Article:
What do Sysadmins really think about Agile?

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Every workplace has one, and even if you contract it out, you still have to interact with a System Administrator to get important IT work done. If you’re introducing Agile methodologies at your company, you might have run into a brick wall of sorts back there in that corner room – the Ops guys. They know how crucial they are to the success of the business and they’ve been running the website for years without any help from you. Agile is for running projects and these guys run servers. How could you possibly help them do a better job?

In trying to crack this conundrum myself, I decided to ask sysadmins directly – “What do you think about agile? Would you consider using it in your daily work?”

Here are their responses:

SysAdmin Impressions of Agile within Project Work

Pros Cons
more communication/contact/awareness among team members hasn’t helped inter-departmental communication
well understood practice that gives everyone a common ground for approaching their work it’s just a back door for developers to get sysadmin time (when we should be fixing server problems)
scrums put more focus on running daily tasks SPIKES (research, architecture planning type stories) lack a solid “Done” definition
velocity is great at managing expectations team is too large for scrums to be beneficial (overwhelming amount of subjects/topics)
structured work where everyone understands priorities and schedules estimating bugfixes is really hard because of unknown root causes
product owners have dedicated teams to create business value not sure about my exact role on the team if I don’t have assigned stories
sprints provide a stable time frame for completing important tasks some planning games come with pre-defined (i.e. unfinished) stories

SysAdmin Impressions of Agile within Operations

Pros Cons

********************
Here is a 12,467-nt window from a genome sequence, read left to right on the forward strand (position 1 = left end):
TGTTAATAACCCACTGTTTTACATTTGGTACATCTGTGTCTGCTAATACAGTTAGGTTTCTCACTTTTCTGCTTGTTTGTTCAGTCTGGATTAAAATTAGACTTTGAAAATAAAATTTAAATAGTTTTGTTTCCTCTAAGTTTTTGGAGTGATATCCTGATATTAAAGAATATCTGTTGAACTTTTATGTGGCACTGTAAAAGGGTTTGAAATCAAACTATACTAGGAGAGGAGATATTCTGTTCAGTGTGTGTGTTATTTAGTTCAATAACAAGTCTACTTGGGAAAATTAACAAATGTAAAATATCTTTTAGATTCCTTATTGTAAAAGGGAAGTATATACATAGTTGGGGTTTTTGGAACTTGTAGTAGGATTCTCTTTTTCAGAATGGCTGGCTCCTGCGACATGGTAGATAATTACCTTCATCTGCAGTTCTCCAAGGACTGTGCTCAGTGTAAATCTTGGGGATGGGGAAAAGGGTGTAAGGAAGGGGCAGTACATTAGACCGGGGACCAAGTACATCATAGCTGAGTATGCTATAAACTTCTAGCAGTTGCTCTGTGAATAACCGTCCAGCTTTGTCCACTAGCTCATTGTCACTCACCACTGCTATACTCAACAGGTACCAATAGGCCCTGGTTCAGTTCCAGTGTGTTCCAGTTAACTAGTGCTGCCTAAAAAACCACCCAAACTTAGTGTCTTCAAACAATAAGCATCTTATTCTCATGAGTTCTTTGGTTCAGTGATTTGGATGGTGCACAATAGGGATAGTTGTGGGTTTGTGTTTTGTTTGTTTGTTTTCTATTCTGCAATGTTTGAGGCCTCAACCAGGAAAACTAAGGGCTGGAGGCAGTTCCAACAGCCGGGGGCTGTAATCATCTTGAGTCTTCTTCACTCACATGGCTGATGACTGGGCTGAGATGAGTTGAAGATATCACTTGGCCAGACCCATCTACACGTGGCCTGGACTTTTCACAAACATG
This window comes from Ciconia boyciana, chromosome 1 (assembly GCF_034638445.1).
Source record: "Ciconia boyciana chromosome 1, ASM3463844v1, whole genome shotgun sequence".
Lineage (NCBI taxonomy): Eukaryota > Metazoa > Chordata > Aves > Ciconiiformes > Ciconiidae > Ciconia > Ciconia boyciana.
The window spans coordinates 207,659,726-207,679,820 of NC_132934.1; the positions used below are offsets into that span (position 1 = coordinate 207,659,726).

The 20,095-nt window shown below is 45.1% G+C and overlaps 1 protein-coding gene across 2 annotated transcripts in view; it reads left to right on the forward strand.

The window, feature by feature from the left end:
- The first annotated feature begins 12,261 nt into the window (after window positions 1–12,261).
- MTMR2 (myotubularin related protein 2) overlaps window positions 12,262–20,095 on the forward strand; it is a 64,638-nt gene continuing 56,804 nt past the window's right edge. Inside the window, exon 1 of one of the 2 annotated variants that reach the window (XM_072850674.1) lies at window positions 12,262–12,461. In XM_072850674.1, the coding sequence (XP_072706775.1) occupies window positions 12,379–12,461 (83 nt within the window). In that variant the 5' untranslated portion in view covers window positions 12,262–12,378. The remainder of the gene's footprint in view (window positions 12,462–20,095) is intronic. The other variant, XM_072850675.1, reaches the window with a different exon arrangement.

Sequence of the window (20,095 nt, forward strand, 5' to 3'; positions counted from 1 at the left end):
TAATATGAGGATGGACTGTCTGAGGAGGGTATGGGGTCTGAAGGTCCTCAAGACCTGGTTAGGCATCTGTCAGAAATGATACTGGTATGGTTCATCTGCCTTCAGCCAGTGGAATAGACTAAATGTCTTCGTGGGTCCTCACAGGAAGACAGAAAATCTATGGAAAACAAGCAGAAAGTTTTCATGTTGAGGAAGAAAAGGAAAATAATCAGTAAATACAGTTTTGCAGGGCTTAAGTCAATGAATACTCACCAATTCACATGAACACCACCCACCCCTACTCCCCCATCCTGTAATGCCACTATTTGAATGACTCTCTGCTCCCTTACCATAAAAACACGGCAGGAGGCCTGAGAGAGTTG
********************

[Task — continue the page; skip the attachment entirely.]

planning and daily standups a good starting point for organizing work impossible to plan daily operations work as it’s highly reactive
would help with prioritizing stories meetings interrupt the daily flow of work
assigned project manager would ease transition and help kickstart agile complete backlog and sprint reviews too much overhead
backlogs would help focus & coordinate the team’s work lack a test environment so testing operational work doesn’t make sense

SysAdmins Are Agile

Reviewing the Agile Manifesto summary:

  • Individuals and interactions over processes and tools
  • Working software over comprehensive documentation
  • Customer collaboration over contract negotiation
  • Responding to change over following a plan
  • When it comes to soft skills, we all know that most SysAdmins point people to the trouble-ticket system and would rather back patch their FreeBSD server than sit in any meeting. But, in the next point, if you replace the word ‘software’ with ‘systems’, we know they absolutely love making things work (even if there might not be much documentation lying around afterwards telling how they did it). They’d much rather get a quick overview of the customers’ needs and go off to configure a few servers to demo a basic running website than draft a detailed contract for expected work in the coming month. And how many admins do you know that would follow some task list when the web servers are on fire?!

    I think Operations folks are much more agile than we give them credit for (and even what they might believe about themselves ;). But, the question remains – how can Agile methodolgies help SysAdmins in their day-to-day work? Tune in next week, and I’ll tell you how!

    4 thoughts on “What do Sysadmins really think about Agile?

    1. Thanks for the links, Andrew! I’ll definitely take these into account in my upcoming post.

      I also think ops is evolving (one of the reasons why we started this blog actually). I have so many friends in this area that I don’t want to see be left behind – especially, when I know they are already so close to ‘living it’ 🙂


    2. I’m running a sysadmin department where we experiment with agile concepts. Some of them do not work very well others are not so much.
      Daily standup, prioritized backlog of larger projects and so forth. There are of course issues in how to handle events (the reactive part) but for us there has been a clear improvement in visibility.


    3. Visibility is certainly one of the most obvious improvements you get with agile.

      As for the reactive part, I had a lot of success in adding user stories to the backlog for determining the root causes of any “critical incident”. The more critical the event, the higher priority the root cause story had and the sooner it was addressed.

      By fixing root cause problems during our plannable time (within sprints) we drastically reduced the overall number of critical events. This gave us more time for planned work where we were able to shift focus on preventing such events from ever happening – an upward spiral of planned over reactive work!

      Thanks for sharing, Niclas!


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